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**Unformatted text preview: **to show that Ij is open. Let x ∈ Ij be arbitrary. Since x ∈ E and E is open, we know that
there exists an > 0 such that (x − , x + ) ⊆ E . However, we clearly have a ∼ x for every
a ∈ (x − , x + ) which implies that this -neighbourhood of x is contained in Ij . Thus, Ij
is open as required. The ﬁnal set is to show that there are at most countably many Ij . This
follows from the fact that each Ij must contain at least one rational number. Since there are
countably many rationals, there can be at most countably many Ij .
It is worth noting that we have not yet proved that B = 2R ; in other words, we have not yet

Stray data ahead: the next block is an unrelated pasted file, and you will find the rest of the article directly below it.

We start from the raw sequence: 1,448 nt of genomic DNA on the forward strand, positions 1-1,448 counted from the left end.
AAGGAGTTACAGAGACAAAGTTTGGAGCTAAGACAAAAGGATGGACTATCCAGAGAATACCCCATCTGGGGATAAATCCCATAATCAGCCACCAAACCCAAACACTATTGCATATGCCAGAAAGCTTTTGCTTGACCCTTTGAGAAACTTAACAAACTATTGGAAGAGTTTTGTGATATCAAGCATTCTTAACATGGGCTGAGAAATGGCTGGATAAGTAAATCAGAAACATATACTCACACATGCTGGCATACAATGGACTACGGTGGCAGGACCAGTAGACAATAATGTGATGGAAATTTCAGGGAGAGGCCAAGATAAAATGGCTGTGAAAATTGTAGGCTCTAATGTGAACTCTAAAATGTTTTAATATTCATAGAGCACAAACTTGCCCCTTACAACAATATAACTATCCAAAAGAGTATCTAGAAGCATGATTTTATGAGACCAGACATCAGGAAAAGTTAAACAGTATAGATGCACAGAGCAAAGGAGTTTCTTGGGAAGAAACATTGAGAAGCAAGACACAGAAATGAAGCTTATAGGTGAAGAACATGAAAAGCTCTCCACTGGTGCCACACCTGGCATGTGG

proved that there exist non-Borel sets. It turns out that the set H constructed in Lecture #4
is non-Borel, although we will not prove this at present. In fact, there is no simple procedure
to determine whether a given set A ⊆ R is Borel or not. However, one way to understand B
is that it is generated by intervals of the form (−∞, a] as th...

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